2. The OVI Technology Working Group is exploring the areas of performance metrics, data standardization, best practices with processing of UOCAVA ballots and the possibility for acceptance of electronic signatures from the DoD
    Common Access Card during the registration process. FVAP anticipates recommendations and best practices from this group following the completion of pilots and research done during the 2016 election.​

When adopted by states and localities, these recommendations will have a hugely positive impact on the absentee voting process for military members, their families and overseas citizens. 

One of the recommendations is directly aligned with providing customer service to voters by seizing real and immediate opportunities to improve voter communication, such as: 

  • Using plain language—clear, concise and accessible written and verbal communications targeting military and overseas voters at every step of the voting process;
  • Using election websites and social media effectively to reach and educate these unique voters on the opportunity to vote;

  • Using simple instructions on how to assemble a voted ballot package, delivered to the voter online, for return by mail to the election official. These origami-type return envelope instructions can be confusing, especially for first-time voters.

  • Communicating to voters about when the ballot application is received and accepted goes a long way to easing voter concerns about their status in the process.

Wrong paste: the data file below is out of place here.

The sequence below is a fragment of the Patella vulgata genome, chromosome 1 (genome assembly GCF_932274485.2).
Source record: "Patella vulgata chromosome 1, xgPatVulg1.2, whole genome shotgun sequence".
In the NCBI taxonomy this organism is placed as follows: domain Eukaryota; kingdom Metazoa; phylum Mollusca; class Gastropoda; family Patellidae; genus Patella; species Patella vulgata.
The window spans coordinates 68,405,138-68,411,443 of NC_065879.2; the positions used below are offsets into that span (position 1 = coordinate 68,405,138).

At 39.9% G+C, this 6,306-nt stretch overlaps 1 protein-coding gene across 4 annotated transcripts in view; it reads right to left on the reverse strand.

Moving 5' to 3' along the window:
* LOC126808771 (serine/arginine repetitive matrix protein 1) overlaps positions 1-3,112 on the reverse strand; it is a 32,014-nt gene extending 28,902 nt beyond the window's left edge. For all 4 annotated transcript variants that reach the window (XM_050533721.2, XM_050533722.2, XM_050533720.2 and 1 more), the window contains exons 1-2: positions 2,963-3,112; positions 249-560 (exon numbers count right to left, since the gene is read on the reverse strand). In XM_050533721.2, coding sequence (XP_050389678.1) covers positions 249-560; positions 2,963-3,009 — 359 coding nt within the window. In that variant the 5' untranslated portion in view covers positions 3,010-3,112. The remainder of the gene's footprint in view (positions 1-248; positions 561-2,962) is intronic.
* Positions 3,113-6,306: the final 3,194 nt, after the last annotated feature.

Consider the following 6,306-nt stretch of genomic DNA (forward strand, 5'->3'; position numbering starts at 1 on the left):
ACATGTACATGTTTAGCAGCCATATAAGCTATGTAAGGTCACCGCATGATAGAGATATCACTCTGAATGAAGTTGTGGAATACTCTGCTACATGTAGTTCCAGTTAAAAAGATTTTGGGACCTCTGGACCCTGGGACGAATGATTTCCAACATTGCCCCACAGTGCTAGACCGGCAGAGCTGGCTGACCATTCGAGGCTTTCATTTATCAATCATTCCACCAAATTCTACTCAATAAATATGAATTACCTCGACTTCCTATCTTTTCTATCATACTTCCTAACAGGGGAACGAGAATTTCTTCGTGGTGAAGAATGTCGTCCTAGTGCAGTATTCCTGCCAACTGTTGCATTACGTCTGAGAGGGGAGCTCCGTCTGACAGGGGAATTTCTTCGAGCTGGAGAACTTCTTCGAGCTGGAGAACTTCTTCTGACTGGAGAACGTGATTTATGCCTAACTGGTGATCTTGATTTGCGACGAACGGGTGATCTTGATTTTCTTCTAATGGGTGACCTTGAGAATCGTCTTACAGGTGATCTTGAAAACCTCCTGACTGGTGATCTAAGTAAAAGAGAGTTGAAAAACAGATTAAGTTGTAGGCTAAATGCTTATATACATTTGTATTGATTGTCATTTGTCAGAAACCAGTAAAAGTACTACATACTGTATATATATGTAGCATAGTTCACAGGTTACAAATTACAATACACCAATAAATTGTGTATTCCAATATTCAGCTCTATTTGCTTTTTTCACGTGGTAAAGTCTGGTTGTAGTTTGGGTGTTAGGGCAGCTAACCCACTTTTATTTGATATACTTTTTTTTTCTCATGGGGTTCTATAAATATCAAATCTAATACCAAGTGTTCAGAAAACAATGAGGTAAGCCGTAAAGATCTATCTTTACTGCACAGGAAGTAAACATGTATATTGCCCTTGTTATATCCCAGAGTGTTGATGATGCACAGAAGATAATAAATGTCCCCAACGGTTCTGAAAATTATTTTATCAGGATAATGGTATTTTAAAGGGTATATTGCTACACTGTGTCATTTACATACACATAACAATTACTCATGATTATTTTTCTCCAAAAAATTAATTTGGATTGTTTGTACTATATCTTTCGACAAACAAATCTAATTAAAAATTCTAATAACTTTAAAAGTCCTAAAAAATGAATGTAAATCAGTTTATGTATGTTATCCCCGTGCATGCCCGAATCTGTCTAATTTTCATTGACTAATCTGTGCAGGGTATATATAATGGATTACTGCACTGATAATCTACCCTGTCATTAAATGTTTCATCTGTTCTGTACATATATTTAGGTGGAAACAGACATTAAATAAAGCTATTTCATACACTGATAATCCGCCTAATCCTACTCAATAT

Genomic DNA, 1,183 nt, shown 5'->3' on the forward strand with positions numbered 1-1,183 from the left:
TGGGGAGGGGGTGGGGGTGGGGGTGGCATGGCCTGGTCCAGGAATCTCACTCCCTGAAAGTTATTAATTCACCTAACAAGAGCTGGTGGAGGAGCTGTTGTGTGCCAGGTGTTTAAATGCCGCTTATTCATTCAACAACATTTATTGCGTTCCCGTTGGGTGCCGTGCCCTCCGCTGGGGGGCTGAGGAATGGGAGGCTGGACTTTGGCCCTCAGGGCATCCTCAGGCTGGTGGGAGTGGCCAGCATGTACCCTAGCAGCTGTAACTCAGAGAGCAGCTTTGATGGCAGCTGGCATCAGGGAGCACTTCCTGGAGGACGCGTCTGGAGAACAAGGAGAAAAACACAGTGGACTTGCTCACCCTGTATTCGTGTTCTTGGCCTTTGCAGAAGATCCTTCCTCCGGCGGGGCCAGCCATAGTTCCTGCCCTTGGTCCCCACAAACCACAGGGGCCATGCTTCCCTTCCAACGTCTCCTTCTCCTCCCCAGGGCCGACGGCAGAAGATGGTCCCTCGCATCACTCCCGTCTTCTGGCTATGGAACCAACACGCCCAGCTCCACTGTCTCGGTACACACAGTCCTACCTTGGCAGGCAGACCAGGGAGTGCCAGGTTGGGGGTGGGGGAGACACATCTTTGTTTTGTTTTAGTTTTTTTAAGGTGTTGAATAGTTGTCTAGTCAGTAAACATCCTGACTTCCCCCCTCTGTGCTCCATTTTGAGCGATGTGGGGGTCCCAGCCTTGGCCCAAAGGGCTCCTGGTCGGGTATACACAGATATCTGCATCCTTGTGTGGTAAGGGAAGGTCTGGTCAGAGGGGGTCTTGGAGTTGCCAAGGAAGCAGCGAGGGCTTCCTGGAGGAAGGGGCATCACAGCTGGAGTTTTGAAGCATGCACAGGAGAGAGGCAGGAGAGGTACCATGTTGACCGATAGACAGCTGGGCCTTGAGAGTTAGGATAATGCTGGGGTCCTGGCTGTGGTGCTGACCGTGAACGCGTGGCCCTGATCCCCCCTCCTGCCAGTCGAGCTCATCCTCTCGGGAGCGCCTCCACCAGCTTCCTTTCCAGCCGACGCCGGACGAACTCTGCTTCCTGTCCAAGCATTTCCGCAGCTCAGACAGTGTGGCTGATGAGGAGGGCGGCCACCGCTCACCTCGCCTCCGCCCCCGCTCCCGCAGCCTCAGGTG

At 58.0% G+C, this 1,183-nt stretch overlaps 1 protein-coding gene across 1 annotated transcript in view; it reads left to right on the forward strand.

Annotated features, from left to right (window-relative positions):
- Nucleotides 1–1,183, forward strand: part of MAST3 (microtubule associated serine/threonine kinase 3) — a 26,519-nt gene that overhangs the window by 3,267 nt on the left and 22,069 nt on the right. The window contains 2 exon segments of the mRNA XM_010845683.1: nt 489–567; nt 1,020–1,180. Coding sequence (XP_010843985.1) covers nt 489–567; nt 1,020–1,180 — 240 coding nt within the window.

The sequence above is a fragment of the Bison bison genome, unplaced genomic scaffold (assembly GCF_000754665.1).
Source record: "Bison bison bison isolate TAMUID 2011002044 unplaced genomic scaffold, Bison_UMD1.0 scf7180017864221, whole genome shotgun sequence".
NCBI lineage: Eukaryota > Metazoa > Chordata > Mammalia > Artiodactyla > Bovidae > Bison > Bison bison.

Better Data Equals Better Elections
Retailers like Zappos collect customer service data. Following the completion of the transaction, a consumer will receive a customer satisfaction survey that says, “Tell me about your experience as a customer. Did we deliver? Did the product meet expectation? And did we, as a company and as a brand, meet those expectations to you?”

Those in the election community are no strangers to data. Election practitioners and researchers may have different viewpoints on how to interpret data, how to collect it and the various methods for improving its quality, but everyone shares the ultimate goal: using sound data to improve elections.

Pulling together information in response to the Election Assistance Commission’s Election Administration and Voting Survey, or EAVS, may initially prove challenging, but there is no question it is a critically important tool for collecting transactional data. These data need to be accurate, with emphasis placed on a common data format and data standardization. To address this, CSG has created an additional working group of election officials, the EAC and FVAP to explore content and process improvements specifically for the EAVS UOCAVA data section. Given this, however, the election community’s survey repertoire is missing a key data set–attitudinal data. Knowing the quality of voters’ experiences is crucial to improving them. Collecting this data provides an exciting opportunity—the coupling of transactional and attitudinal data to tell the full story that the elections community needs to hear in order to make improvements that are meaningful to voters.